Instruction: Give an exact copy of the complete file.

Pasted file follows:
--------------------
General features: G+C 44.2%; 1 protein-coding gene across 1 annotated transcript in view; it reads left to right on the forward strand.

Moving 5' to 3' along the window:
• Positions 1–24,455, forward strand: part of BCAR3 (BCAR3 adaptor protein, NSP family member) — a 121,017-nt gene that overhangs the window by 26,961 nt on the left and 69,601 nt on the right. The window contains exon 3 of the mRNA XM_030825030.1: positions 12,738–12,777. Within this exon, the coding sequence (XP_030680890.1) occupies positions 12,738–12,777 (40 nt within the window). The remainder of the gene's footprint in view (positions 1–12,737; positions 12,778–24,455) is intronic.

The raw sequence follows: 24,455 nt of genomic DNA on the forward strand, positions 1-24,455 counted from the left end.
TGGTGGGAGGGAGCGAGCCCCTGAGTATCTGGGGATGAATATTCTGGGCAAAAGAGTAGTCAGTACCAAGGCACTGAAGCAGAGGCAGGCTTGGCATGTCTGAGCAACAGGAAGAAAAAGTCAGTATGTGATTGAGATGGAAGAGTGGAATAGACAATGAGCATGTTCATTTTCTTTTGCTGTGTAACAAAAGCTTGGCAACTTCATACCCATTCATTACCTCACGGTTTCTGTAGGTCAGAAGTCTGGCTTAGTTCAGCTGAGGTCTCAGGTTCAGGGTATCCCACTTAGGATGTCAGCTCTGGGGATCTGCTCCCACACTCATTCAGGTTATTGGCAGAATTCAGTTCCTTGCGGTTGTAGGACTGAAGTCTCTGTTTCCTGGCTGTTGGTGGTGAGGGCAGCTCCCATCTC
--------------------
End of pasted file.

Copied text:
General features: G+C 44.2%; 1 protein-coding gene across 1 annotated transcript in view; it reads left to right on the forward strand.

Moving 5' to 3' along the window:
• Positions 1–24,455, forward strand: part of BCAR3 (BCAR3 adaptor protein, NSP family member) — a 121,017-nt gene that overhangs the window by 26,961 nt on the left and 69,601 nt on the right. The window contains exon 3 of the mRNA XM_030825030.1: positions 12,738–12,777. Within this exon, the coding sequence (XP_030680890.1) occupies positions 12,738–12,777 (40 nt within the window). The remainder of the gene's footprint in view (positions 1–12,737; positions 12,778–24,455) is intronic.

The raw sequence follows: 24,455 nt of genomic DNA on the forward strand, positions 1-24,455 counted from the left end.
TGGTGGGAGGGAGCGAGCCCCTGAGTATCTGGGGATGAATATTCTGGGCAAAAGAGTAGTCAGTACCAAGGCACTGAAGCAGAGGCAGGCTTGGCATGTCTGAGCAACAGGAAGAAAAAGTCAGTATGTGATTGAGATGGAAGAGTGGAATAGACAATGAGCATGTTCATTTTCTTTTGCTGTGTAACAAAAGCTTGGCAACTTCATACCCATTCATTACCTCACGGTTTCTGTAGGTCAGAAGTCTGGCTTAGTTCAGCTGAGGTCTCAGGTTCAGGGTATCCCACTTAGGATGTCAGCTCTGGGGATCTGCTCCCACACTCATTCAGGTTATTGGCAGAATTCAGTTCCTTGCGGTTGTAGGACTGAAGTCTCTGTTTCCTGGCTGTTGGTGGTGAGGGCAGCTCCCATCTC